Starting off with a full disclosure here; I am not a big fan of deserts. Hot, dry, lifeless, crawling with snakes and other weird creatures, what’s to love?! And that in fact was my first impression of Joshua Tree when I went 3 years ago for a meditation retreat. I haven’t been in a hurry to get back but life gave me another chance to experience this weird place and I decided that every place and person deserves a second chance, so why not?
After experiencing its gorgeous sunsets, clear skies lit up by a million stars, quirky little stores, oddly beautiful vegetation, and a small town out of the movie set of a Western movie, I’ve decided second chances are well worth it. Keep reading for a weekend guide to your own unique desert experience in Joshua Tree.
Day 1: Drive to Joshua Tree
We left for Joshua Tree around 10 in the morning. We drove down from San Francisco, an 8-hour easy easily broken up by multiple drivers. The drive itself isn’t much to speak off until about an hour and a half outside of Joshua Tree where the milieu starts to morph into desert landscapes and spiked bushes and trees dotting them. We stopped by Bakersfield for a snack and to fill up on gas but otherwise wanted to make good time to get down to our Airbnb with daylight.
One of my favorite parts of the trip was the Airbnb we were staying in. It was a cozy, rustic cabin painted a lovely mint blue set in a somewhat secluded area not far from the entrance of the National Park. The owner, Jay, came to meet us and orient us to everything including the outdoor shower and toilet. Everything on the property is eco-friendly and was thoughtfully constructed. The cabin itself has sliding doors looking out into vast expanses of the desert, had a view of the rising sun on one end and the setting sun on the other and views of the zillions of stars blanketing the night sky. But more on that later….
Join Airbnb with this link to save $40 on your first booking
This trip was in late September so the sun set around 6:30pm. We made it to our Airbnb just before the sunset to catch the sun descend into the horizon leaving trails of marigolds and fiery oranges in the evening sky. Once, we got in and finished gushing about our cabin, we decided to go back out into town for dinner. Our Airbnb host recommended Sam’s Indian restaurant, saying it was the best food in town, and he was not lying. We loved it so much we ate there 2 nights in a row. Seriously, it’s that good! The first night we had the Indian pizza with a spicy korma sauce base; so delish!!! Then we stopped by the Joshua Tree Saloon which was buzzing on a Friday night to grab a beer and people-watch. We called it a night soon after marveling at the clarity of the skies lit by infinite stars on the drive back to your cozy cabin.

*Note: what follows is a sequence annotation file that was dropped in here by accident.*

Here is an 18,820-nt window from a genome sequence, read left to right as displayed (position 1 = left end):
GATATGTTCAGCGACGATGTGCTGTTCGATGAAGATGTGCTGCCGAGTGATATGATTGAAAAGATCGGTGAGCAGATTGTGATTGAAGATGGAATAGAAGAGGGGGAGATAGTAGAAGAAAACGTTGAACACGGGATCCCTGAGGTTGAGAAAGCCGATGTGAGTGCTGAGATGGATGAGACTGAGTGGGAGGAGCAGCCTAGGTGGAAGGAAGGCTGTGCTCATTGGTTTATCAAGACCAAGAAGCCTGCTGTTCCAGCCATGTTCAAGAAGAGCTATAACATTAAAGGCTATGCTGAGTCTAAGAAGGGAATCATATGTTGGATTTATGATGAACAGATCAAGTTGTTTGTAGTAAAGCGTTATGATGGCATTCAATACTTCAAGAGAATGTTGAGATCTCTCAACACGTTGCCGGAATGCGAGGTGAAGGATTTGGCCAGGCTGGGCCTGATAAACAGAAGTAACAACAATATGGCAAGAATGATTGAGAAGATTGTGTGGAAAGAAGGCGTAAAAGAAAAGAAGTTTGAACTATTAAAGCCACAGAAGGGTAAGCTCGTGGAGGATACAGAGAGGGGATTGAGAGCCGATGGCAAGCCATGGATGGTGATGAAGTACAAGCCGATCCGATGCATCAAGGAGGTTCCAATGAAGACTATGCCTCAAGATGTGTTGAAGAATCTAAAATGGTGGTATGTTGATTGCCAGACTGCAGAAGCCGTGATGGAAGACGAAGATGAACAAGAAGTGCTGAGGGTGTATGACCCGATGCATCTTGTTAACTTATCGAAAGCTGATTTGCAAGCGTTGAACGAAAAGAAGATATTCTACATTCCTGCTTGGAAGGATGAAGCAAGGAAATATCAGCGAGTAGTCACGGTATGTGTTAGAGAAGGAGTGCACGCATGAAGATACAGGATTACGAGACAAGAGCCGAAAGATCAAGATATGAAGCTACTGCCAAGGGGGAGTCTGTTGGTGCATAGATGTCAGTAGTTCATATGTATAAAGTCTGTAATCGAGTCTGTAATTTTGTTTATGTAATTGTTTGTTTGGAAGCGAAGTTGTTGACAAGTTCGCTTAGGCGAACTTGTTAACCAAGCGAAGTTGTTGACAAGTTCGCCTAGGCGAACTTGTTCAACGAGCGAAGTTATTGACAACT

Day 2: Joshua Tree National Park; Pioneertown
It’s the desert guys, so it gets HOT! Start your days early. Being there toward the end of September still wasn’t too bad; it was bearable heat, although spending hours hiking was out of question. But that’s OK because Joshua Tree doesn’t have too many long hikes. If you grab the map at the visitor’s center, you will find a list of places to visit and hikes listed. The list on this page is pretty much exactly what the woman at the Visitor’s Center pointed us to. She will draw out the order of things for you so it’s pretty simple to drive around and stop by what you’d like.
We started our day with coffee at Joshua Tree Coffee Company and breakfast at Crossroads Cafe. Then onwards into the Park! As mentioned before, the earlier you start your day the better the chances of not getting heat stroke. We spent the morning making stops like Skull Rock and the Cholla Garden. The must-see one for me was the Cholla Cactus Garden with its ubiquitous cacti that look like they belong on another planet! In ombre wisps of brown to light green, these cacti look like they are fuzzy from far away, but believe me they are sharp! Don’t touch (you shouldn’t do that anyways) and don’t go there when it’s crazy windy because they can fly off and hit you in the face and that would not be very pleasant.
The rest of the time in Joshua Tree was spent enjoying the drives with views of vast expanses of the desert dotted with the namesake trees with their protruding limbs. A note on these trees: we looked it up, they are part of the yucca family and only grow in the Mojave desert. Pretty cool to think this is the only place you can see them.